The Threepenny Review

Addiction’s Contradictions

Such Good Work by Johannes Lichtman. Simon and Schuster, 2019, $26.00 cloth.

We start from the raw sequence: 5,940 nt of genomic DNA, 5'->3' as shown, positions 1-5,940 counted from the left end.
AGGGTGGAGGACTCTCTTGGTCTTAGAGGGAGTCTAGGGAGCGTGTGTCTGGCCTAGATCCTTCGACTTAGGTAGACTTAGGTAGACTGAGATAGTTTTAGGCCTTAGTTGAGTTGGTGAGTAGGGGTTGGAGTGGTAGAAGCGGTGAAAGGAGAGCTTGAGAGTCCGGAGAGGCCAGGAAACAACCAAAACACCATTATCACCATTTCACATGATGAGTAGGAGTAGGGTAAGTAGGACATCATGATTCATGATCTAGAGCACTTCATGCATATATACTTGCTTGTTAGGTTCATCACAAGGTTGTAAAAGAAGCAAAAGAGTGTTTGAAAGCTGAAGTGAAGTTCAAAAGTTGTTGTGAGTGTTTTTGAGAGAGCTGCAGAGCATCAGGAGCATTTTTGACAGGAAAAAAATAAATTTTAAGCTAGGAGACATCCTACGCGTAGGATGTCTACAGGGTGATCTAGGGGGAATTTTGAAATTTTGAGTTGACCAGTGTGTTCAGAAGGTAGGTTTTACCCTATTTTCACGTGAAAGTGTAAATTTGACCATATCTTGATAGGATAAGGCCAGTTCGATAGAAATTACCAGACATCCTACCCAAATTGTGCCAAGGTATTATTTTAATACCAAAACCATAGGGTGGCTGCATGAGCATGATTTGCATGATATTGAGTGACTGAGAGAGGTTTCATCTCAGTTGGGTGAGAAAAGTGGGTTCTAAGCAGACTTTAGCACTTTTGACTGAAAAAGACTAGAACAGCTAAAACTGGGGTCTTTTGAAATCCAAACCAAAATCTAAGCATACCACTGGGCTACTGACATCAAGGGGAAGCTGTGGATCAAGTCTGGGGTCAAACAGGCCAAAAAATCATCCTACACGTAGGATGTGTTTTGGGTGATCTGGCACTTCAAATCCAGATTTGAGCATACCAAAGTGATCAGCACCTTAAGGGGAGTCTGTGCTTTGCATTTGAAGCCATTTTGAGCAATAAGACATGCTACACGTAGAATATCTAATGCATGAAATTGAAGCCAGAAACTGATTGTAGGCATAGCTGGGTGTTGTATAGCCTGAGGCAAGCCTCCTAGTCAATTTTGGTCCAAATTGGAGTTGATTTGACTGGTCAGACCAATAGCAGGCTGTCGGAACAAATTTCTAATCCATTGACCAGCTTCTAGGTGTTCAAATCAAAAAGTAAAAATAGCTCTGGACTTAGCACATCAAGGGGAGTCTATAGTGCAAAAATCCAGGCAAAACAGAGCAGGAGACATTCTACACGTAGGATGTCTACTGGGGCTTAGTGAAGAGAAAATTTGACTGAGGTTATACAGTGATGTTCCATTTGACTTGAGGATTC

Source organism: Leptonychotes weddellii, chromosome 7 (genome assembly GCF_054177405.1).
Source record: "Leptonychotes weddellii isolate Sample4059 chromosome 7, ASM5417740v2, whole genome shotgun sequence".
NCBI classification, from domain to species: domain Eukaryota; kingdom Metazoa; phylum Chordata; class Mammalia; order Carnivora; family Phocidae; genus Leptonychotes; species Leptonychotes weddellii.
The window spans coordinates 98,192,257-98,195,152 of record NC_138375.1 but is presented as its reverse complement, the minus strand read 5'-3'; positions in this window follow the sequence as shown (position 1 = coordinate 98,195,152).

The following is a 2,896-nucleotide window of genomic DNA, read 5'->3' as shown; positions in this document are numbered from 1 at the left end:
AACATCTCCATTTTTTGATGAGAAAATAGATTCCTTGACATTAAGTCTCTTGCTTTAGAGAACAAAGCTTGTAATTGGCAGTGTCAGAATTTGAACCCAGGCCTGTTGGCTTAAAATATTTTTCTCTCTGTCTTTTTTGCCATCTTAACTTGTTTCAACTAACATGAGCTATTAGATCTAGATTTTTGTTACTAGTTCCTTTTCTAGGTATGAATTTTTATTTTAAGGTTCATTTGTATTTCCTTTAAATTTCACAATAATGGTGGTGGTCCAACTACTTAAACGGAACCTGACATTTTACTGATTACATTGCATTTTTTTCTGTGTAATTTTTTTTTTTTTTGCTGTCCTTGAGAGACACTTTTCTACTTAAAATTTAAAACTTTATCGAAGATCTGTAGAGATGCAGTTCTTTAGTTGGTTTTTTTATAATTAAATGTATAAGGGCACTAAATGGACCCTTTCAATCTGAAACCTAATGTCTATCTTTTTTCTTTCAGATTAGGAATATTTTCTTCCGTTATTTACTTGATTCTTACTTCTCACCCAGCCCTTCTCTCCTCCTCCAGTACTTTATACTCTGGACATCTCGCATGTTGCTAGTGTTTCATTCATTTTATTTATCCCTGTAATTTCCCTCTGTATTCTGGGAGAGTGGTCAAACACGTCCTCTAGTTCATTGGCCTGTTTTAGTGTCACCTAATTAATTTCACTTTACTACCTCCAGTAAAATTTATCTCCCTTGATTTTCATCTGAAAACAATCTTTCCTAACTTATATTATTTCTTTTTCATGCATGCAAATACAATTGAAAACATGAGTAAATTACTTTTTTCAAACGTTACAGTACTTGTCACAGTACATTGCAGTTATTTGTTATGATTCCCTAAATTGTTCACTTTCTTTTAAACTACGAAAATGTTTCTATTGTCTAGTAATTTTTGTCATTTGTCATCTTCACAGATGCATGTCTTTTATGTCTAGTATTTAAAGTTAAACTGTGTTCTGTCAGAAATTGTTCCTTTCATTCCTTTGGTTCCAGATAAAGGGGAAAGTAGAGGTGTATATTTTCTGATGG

JONAS ANDERSON is a bullshitter. He’s a twenty-seven-year-old teenager, the kind of guy who attends Narcotics Anonymous meetings but secretly mocks the recovering addicts trying to save his life. That’s too bad. He’s clean but fending off a nasty habit—“Four doses of oxycodone a day, a couple of tramadol in the mornings, a few methadone now and then, and a weekend bump of heroin to take the edge off.” You’d think with that kind of trouble hanging over his head he’d want help. But he doesn’t. Even though he’s lost a series of adjunct teaching positions for reckless decisions like requiring students to crash a funeral and then write about it, he’s got a plan: enroll in a graduate program at Lund University in Sweden, “the most drug-free country in the Western world,” where, thanks to his Swedish mother’s foresight, he has citizenship and command of the native tongue. It’s not that the protagonist of Johannes Lichtman’s impressive debut novel, , is intolerable. Jonas can be thoughtful in ways that belie his selfishness. His narrative voice, by turns indignant and amused, keeps its distance from the kind of sentimentalizing that diminishes human vulnerability. He’s intelligent and funny. Having earned an M.F.A., he’s had success publishing in small literary journals. But his nagging insecurity manifests itself in self-destructive ways that undermine his efforts to do good in

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